This paper summarizes recent research into the cost of higher education, and specifically the effects of growing student debt loads. It explores the utility of debt related to access to degree programs, entry into the job market, and economic impact in later life. It is not an economic analysis of higher education financing, but a consideration of the costs and benefits of education financing today. The central ethical consideration of “who benefits” applied to the current state of play in higher education financing leads to the questions: With constantly rising debt loads for individual students and the general population, is higher education still worth it? What are some of the issues that school debt creates and what impact do they have on diverse student and graduate populations? Finally, what are some potential areas for further research that can positively affect the cost vs. benefit of higher education for students and the state, while respecting prevailing social, economic, and political realities? The research shows while going into debt for a college degree is still “worth it” for the average student, as debt rises the payback of obtaining a degree is delayed. Debt loads have a negative disparate effect on vulnerable populations and a negative impact to the states as debt load drives some students away from careers that could benefit populations. Finally, there is a need for improved financial literacy and an opportunity to research and implement less costly financing options for students pursuing higher education.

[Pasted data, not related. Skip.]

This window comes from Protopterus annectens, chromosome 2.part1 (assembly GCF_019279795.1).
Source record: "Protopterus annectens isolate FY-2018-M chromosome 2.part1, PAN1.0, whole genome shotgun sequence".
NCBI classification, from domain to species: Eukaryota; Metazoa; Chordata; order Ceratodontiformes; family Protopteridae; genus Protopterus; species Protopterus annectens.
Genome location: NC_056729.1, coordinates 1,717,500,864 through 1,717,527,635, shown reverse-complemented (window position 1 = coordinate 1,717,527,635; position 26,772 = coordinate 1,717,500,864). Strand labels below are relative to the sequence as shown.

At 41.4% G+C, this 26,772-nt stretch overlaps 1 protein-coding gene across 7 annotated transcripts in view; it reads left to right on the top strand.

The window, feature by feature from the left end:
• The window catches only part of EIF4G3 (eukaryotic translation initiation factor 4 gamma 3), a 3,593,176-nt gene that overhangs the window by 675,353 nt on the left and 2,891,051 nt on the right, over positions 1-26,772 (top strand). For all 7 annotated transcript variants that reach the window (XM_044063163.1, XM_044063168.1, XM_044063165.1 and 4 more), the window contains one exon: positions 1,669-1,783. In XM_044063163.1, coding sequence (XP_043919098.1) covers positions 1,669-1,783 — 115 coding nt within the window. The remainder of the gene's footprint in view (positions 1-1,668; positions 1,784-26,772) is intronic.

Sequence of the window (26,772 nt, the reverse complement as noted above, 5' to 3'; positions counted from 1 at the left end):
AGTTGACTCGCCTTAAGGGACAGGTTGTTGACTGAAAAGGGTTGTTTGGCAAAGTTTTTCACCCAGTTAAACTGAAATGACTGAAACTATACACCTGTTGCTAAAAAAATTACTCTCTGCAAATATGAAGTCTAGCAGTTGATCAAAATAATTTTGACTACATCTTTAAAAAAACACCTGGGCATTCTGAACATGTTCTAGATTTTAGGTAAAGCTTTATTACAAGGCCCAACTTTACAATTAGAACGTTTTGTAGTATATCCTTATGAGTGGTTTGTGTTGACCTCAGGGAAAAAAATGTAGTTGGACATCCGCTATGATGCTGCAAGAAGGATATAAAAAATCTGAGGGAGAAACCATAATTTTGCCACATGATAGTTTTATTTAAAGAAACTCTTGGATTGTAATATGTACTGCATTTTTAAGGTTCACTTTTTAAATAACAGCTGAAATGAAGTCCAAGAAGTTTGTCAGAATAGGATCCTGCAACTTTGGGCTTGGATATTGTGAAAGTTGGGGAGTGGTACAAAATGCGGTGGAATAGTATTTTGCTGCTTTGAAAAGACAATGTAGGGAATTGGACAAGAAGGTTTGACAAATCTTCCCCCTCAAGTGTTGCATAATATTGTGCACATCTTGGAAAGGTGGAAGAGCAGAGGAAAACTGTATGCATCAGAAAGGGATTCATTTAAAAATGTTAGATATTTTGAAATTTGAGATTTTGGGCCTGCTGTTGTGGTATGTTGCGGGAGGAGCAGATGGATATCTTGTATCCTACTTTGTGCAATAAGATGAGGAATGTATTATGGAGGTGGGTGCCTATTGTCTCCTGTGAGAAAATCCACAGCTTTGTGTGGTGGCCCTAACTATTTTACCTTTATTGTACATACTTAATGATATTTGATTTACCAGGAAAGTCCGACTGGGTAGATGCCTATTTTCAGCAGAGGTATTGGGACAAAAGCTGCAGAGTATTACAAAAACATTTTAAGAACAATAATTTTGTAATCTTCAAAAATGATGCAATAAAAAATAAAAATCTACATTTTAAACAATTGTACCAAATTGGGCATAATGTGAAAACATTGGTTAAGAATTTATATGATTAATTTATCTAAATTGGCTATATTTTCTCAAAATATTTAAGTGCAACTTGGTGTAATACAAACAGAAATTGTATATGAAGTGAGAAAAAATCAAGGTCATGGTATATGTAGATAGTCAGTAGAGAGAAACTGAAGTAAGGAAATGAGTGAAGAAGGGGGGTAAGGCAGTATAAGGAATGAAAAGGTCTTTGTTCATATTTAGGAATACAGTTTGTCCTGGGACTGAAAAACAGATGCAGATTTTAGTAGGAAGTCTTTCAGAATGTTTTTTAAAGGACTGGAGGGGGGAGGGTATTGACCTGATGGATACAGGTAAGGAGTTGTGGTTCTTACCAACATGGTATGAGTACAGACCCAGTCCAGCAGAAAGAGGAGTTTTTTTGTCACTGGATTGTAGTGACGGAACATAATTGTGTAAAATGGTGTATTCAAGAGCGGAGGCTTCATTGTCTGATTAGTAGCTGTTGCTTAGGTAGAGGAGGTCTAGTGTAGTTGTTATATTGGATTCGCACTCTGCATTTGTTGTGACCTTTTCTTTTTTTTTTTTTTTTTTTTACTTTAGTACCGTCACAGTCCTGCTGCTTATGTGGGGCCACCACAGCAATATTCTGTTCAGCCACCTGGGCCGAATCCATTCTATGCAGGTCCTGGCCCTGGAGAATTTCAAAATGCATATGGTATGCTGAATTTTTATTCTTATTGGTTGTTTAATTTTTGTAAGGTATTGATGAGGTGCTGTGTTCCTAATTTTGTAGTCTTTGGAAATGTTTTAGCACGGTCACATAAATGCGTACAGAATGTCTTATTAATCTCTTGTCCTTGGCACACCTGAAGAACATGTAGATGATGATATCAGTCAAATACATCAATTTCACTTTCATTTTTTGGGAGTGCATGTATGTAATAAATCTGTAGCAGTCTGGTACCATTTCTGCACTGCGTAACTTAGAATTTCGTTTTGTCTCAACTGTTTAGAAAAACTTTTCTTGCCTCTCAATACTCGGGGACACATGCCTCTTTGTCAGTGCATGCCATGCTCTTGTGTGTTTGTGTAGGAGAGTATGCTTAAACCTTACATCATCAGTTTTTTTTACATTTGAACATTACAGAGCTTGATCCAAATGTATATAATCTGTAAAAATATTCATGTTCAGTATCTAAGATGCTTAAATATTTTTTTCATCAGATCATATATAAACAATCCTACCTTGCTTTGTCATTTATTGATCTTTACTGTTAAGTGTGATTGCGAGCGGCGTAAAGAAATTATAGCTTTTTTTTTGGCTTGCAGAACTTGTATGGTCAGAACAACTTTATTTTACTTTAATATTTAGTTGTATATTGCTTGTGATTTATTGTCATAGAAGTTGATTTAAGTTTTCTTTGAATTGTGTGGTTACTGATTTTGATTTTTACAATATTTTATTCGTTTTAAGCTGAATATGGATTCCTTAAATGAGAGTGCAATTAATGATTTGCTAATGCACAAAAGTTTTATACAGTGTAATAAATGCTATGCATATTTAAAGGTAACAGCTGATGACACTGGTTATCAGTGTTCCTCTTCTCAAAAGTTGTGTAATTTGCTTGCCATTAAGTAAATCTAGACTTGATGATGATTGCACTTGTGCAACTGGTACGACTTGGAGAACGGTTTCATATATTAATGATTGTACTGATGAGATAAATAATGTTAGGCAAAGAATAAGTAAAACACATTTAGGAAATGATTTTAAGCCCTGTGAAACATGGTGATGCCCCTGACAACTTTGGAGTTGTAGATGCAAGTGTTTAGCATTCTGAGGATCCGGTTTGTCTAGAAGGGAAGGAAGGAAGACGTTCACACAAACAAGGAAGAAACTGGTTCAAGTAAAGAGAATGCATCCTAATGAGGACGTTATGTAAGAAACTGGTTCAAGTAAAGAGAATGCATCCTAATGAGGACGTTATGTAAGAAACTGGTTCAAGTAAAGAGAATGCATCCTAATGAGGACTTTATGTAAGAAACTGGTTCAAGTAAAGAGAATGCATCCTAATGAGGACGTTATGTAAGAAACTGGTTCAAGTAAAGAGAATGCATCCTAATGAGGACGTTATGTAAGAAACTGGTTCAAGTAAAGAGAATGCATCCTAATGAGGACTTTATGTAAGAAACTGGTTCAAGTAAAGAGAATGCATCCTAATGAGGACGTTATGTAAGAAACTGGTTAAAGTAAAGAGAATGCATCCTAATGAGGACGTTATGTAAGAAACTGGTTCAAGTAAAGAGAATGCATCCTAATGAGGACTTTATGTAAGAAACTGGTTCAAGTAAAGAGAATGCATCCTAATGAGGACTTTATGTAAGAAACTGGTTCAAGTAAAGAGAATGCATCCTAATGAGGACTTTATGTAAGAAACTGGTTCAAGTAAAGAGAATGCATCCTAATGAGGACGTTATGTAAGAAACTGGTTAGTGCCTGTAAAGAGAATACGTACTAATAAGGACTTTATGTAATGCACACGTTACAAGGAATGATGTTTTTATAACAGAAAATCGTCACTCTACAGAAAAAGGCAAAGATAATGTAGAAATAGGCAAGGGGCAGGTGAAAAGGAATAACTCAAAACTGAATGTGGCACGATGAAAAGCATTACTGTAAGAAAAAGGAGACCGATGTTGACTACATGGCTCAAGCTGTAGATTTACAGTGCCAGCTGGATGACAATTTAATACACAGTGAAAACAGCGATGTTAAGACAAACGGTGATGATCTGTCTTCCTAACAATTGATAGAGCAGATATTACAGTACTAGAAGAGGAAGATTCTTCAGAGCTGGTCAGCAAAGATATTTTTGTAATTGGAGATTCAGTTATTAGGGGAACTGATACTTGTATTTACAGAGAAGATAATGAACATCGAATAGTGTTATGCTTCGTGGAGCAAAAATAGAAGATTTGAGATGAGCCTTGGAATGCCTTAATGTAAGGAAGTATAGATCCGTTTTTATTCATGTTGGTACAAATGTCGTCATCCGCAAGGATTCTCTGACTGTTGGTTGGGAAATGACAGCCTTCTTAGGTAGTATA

Gecowets, Kevin D.
"At What Cost? The Ethics of Student Debt,"
The Siegel Institute Journal of Applied Ethics: Vol. 1
, Article 1.
Available at: http://digitalcommons.kennesaw.edu/silecjournal/vol1/iss1/1